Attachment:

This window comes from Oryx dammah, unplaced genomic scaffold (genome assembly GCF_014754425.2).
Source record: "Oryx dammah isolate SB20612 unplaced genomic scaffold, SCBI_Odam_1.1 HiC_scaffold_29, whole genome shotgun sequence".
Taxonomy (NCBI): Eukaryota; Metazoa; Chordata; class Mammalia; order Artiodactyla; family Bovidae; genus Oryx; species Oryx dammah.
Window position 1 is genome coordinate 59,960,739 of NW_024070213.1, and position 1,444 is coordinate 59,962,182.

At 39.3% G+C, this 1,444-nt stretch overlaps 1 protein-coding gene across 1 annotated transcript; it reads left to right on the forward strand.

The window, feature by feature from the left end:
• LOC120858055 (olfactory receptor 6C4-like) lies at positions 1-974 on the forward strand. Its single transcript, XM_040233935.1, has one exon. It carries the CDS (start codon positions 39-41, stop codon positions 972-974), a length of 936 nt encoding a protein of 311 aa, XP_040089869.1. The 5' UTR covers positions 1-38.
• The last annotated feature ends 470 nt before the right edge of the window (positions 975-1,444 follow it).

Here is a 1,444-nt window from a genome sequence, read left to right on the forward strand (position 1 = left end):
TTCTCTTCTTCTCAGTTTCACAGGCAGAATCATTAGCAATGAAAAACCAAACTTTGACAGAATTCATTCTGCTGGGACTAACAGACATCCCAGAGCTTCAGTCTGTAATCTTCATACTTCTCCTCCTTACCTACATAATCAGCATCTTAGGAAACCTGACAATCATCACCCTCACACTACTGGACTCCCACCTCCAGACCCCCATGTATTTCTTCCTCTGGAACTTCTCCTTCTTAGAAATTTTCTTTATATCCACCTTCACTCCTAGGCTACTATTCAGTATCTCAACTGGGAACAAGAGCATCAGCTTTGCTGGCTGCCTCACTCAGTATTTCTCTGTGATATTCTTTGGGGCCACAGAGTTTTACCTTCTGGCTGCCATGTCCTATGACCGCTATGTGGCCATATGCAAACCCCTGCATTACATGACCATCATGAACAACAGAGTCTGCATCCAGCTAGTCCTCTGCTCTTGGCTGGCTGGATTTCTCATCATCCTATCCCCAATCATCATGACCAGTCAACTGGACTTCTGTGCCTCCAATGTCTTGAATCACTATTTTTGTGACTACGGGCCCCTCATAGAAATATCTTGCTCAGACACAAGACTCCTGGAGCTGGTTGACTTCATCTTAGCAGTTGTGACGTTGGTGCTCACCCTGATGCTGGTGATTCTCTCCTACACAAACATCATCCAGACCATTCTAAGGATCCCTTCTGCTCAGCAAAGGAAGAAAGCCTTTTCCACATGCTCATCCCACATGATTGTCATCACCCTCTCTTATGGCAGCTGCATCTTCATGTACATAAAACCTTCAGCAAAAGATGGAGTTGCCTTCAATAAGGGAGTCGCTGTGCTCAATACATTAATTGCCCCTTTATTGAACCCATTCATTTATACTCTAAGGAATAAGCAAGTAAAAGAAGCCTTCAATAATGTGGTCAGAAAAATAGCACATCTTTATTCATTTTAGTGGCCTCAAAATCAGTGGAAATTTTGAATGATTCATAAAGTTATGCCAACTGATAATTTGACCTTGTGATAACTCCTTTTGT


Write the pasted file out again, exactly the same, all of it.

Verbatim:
This window comes from Oryx dammah, unplaced genomic scaffold (genome assembly GCF_014754425.2).
Source record: "Oryx dammah isolate SB20612 unplaced genomic scaffold, SCBI_Odam_1.1 HiC_scaffold_29, whole genome shotgun sequence".
Taxonomy (NCBI): Eukaryota; Metazoa; Chordata; class Mammalia; order Artiodactyla; family Bovidae; genus Oryx; species Oryx dammah.
Window position 1 is genome coordinate 59,960,739 of NW_024070213.1, and position 1,444 is coordinate 59,962,182.

At 39.3% G+C, this 1,444-nt stretch overlaps 1 protein-coding gene across 1 annotated transcript; it reads left to right on the forward strand.

The window, feature by feature from the left end:
• LOC120858055 (olfactory receptor 6C4-like) lies at positions 1-974 on the forward strand. Its single transcript, XM_040233935.1, has one exon. It carries the CDS (start codon positions 39-41, stop codon positions 972-974), a length of 936 nt encoding a protein of 311 aa, XP_040089869.1. The 5' UTR covers positions 1-38.
• The last annotated feature ends 470 nt before the right edge of the window (positions 975-1,444 follow it).

Here is a 1,444-nt window from a genome sequence, read left to right on the forward strand (position 1 = left end):
TTCTCTTCTTCTCAGTTTCACAGGCAGAATCATTAGCAATGAAAAACCAAACTTTGACAGAATTCATTCTGCTGGGACTAACAGACATCCCAGAGCTTCAGTCTGTAATCTTCATACTTCTCCTCCTTACCTACATAATCAGCATCTTAGGAAACCTGACAATCATCACCCTCACACTACTGGACTCCCACCTCCAGACCCCCATGTATTTCTTCCTCTGGAACTTCTCCTTCTTAGAAATTTTCTTTATATCCACCTTCACTCCTAGGCTACTATTCAGTATCTCAACTGGGAACAAGAGCATCAGCTTTGCTGGCTGCCTCACTCAGTATTTCTCTGTGATATTCTTTGGGGCCACAGAGTTTTACCTTCTGGCTGCCATGTCCTATGACCGCTATGTGGCCATATGCAAACCCCTGCATTACATGACCATCATGAACAACAGAGTCTGCATCCAGCTAGTCCTCTGCTCTTGGCTGGCTGGATTTCTCATCATCCTATCCCCAATCATCATGACCAGTCAACTGGACTTCTGTGCCTCCAATGTCTTGAATCACTATTTTTGTGACTACGGGCCCCTCATAGAAATATCTTGCTCAGACACAAGACTCCTGGAGCTGGTTGACTTCATCTTAGCAGTTGTGACGTTGGTGCTCACCCTGATGCTGGTGATTCTCTCCTACACAAACATCATCCAGACCATTCTAAGGATCCCTTCTGCTCAGCAAAGGAAGAAAGCCTTTTCCACATGCTCATCCCACATGATTGTCATCACCCTCTCTTATGGCAGCTGCATCTTCATGTACATAAAACCTTCAGCAAAAGATGGAGTTGCCTTCAATAAGGGAGTCGCTGTGCTCAATACATTAATTGCCCCTTTATTGAACCCATTCATTTATACTCTAAGGAATAAGCAAGTAAAAGAAGCCTTCAATAATGTGGTCAGAAAAATAGCACATCTTTATTCATTTTAGTGGCCTCAAAATCAGTGGAAATTTTGAATGATTCATAAAGTTATGCCAACTGATAATTTGACCTTGTGATAACTCCTTTTGT